Scaring Writer's Block Away
On January 6, 2009
Suffering Man's Charity
Nobody does creepy quite like Alan Cumming. Whether he's trying to force himself on Minnie Driver in Circle of Friends or stalking Lisa Kudrow with his "huge notebook" in Romy and Michelle's High School Reunion, the actor has certainly cornered the market on playing smiling eccentrics with a dangerous twinkle in their eye.
After landing a Tony Award for his performance in Cabaret and co-directing the critically acclaimed and award-winning domestic dramedy The Anniversary Party with his Cabaret's Sally Bowles (Ms. Jennifer Jason Leigh), Cumming makes his solo directorial debut with Ghost Writer, which playwright Thomas Gallagher adapted into screenplay form from his original work, Suffering Man's Charity.
Essentially a one-man show giving Cumming free range to out-ham Jack Nicholson in The Shining with a campier What Ever Happened to Baby Jane? meets Mommie Dearest aura-- the actor, director and executive producer trades Faye Dunaway's wire hangers for Christmas lights, lingerie, and a violin bow in one of Ghost Writer's most vicious scenes.
Playing a wicked intellectual snob and music teacher who takes it upon himself to become the benefactor and Oscar Wilde inspired Greek tradition tutor of handsome young aspiring artists whom he takes under his wing, Cumming's John Vandermark finds himself growing increasingly obsessed by his latest lodger, Sebastian (Angel's David Boreanaz).
Having developed a hopeless crush on the handsome young womanizing gigolo who fancies himself a writer (yet cannot quote Shakespeare or Beckett-- to John's annoyance), when John realizes that his tenant has reneged on the unspoken deal to offer him bodily comfort for his generosity in favor of bringing home drunken floozies (including a hilarious, bawdy Karen Black), he snaps like a violin string.
Using the bow sadistically to lash Sebastian when he answers scholarly questions incorrectly-- having first tied him up with Christmas lights, gagged him with duct tape and dressed him in women's lingerie-- the film quickly crosses from twisted Tennessee Williams territory into the Hard Candy and Funny Games styled torture genre. Yet it's precisely this indecision and fast misstep in tone from odd comedy to downright shocking confrontation that makes us extremely uneasy and keeps us at arm's length from Cumming's work. Mainly, we're never sure if it wants to go for high camp and "midnight cult" movie status (as Salon.com and Parade Magazine noted in the press release) or venture directly into "torture porn."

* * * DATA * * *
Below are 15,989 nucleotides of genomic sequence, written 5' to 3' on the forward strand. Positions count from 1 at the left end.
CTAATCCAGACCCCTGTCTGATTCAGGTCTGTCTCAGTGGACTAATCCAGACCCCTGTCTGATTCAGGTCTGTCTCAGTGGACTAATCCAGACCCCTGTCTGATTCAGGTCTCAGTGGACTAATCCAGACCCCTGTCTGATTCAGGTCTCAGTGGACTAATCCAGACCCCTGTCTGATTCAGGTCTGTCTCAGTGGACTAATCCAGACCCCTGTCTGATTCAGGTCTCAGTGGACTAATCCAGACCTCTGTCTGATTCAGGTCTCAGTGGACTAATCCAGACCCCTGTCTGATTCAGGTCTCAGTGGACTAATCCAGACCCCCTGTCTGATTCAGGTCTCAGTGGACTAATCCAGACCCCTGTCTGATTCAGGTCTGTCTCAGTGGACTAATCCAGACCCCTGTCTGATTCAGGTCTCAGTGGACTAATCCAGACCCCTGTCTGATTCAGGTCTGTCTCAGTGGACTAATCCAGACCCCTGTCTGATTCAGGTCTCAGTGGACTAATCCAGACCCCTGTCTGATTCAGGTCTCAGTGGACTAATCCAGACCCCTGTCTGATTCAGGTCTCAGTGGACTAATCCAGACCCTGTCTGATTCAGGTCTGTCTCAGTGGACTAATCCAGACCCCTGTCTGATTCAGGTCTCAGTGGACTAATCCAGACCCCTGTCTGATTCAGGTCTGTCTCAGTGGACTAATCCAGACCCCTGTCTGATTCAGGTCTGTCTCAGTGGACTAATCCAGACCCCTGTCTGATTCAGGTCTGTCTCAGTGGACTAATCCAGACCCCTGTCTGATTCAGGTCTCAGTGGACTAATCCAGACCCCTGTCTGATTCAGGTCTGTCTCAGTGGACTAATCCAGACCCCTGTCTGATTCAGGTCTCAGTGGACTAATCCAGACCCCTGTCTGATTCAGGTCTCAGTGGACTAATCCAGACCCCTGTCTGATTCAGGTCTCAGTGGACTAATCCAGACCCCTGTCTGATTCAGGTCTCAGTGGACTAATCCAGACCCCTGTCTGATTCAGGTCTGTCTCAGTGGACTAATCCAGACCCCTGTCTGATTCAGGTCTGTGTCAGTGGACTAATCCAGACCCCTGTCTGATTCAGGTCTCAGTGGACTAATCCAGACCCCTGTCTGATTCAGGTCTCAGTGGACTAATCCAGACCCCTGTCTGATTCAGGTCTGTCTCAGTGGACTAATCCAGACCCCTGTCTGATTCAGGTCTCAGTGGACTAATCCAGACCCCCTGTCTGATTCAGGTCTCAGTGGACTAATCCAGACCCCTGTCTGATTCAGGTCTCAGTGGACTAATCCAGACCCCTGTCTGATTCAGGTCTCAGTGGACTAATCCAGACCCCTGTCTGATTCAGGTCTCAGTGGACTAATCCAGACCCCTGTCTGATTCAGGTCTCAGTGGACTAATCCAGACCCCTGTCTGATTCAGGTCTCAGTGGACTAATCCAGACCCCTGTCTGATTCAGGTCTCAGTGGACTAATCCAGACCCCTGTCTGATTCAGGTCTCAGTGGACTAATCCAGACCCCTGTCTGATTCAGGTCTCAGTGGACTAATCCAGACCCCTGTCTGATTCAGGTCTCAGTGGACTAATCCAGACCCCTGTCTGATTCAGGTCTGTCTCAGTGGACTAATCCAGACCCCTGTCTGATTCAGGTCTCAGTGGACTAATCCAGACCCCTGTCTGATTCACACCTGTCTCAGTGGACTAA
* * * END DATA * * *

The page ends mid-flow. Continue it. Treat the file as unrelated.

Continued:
Additionally, the director seems as easily confused as the rest of us, putting his heart and soul into an effective scenery chewing "one for the books" performance of hammy excess that feels like it was derived directly from the school of Norma Desmond (as Parade Magazine also noted, comparing it to Sunset Boulevard), while the film struggles at the same time.
And sure enough, the first act predictably ends in bloodshed as John's plan goes awry and he finds himself haunted by his tenant, leading us into two dubious final acts that tries to keep us invested with stunt casting (featuring a range of talents including Anne Heche, Henry Thomas, Jane Lynch, and Carrie Fisher) before it ends with John's final comeuppance-- a cross between O. Henry and Edgar Allen Poe.
Seemingly far more successful as a literary premise, short film, or perhaps as a Sweeney Todd like opera that Cumming's John always longed to write and kept trying to force into the hands of his musician friend (Henry Thomas)-- despite the film's strong start and a fascination with the undeniably gifted Scottish born actor, unfortunately it's a misfire as we realize we don't like or care enough about any of the characters onscreen to suffer through John's twisted form of charity (as the original title referenced).